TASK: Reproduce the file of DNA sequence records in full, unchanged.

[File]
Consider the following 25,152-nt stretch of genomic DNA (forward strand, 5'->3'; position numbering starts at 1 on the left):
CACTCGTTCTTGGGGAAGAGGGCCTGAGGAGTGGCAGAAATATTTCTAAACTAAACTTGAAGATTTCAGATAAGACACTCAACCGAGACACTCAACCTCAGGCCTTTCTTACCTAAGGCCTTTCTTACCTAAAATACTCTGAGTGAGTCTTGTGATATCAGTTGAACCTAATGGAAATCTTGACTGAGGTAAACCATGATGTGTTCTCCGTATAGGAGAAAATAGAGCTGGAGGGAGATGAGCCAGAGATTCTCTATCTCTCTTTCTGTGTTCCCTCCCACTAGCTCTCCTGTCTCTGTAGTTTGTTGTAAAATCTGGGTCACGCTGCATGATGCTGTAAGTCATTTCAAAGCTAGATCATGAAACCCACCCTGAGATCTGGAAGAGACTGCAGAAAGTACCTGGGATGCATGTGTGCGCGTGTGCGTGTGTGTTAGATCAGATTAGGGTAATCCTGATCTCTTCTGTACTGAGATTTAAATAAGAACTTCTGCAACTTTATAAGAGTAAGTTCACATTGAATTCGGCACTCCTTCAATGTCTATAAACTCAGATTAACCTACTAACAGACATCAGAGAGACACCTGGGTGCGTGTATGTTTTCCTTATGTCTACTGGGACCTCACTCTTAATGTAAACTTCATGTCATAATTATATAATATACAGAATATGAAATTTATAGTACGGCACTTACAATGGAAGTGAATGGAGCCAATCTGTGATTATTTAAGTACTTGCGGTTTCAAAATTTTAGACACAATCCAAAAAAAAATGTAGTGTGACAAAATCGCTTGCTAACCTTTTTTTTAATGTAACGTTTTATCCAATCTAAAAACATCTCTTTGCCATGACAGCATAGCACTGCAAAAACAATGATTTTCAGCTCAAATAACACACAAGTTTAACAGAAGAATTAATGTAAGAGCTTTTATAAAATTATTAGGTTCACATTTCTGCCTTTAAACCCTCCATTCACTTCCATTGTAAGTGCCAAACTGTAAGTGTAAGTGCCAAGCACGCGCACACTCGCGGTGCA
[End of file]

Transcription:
Consider the following 25,152-nt stretch of genomic DNA (forward strand, 5'->3'; position numbering starts at 1 on the left):
CACTCGTTCTTGGGGAAGAGGGCCTGAGGAGTGGCAGAAATATTTCTAAACTAAACTTGAAGATTTCAGATAAGACACTCAACCGAGACACTCAACCTCAGGCCTTTCTTACCTAAGGCCTTTCTTACCTAAAATACTCTGAGTGAGTCTTGTGATATCAGTTGAACCTAATGGAAATCTTGACTGAGGTAAACCATGATGTGTTCTCCGTATAGGAGAAAATAGAGCTGGAGGGAGATGAGCCAGAGATTCTCTATCTCTCTTTCTGTGTTCCCTCCCACTAGCTCTCCTGTCTCTGTAGTTTGTTGTAAAATCTGGGTCACGCTGCATGATGCTGTAAGTCATTTCAAAGCTAGATCATGAAACCCACCCTGAGATCTGGAAGAGACTGCAGAAAGTACCTGGGATGCATGTGTGCGCGTGTGCGTGTGTGTTAGATCAGATTAGGGTAATCCTGATCTCTTCTGTACTGAGATTTAAATAAGAACTTCTGCAACTTTATAAGAGTAAGTTCACATTGAATTCGGCACTCCTTCAATGTCTATAAACTCAGATTAACCTACTAACAGACATCAGAGAGACACCTGGGTGCGTGTATGTTTTCCTTATGTCTACTGGGACCTCACTCTTAATGTAAACTTCATGTCATAATTATATAATATACAGAATATGAAATTTATAGTACGGCACTTACAATGGAAGTGAATGGAGCCAATCTGTGATTATTTAAGTACTTGCGGTTTCAAAATTTTAGACACAATCCAAAAAAAAATGTAGTGTGACAAAATCGCTTGCTAACCTTTTTTTTAATGTAACGTTTTATCCAATCTAAAAACATCTCTTTGCCATGACAGCATAGCACTGCAAAAACAATGATTTTCAGCTCAAATAACACACAAGTTTAACAGAAGAATTAATGTAAGAGCTTTTATAAAATTATTAGGTTCACATTTCTGCCTTTAAACCCTCCATTCACTTCCATTGTAAGTGCCAAACTGTAAGTGTAAGTGCCAAGCACGCGCACACTCGCGGTGCA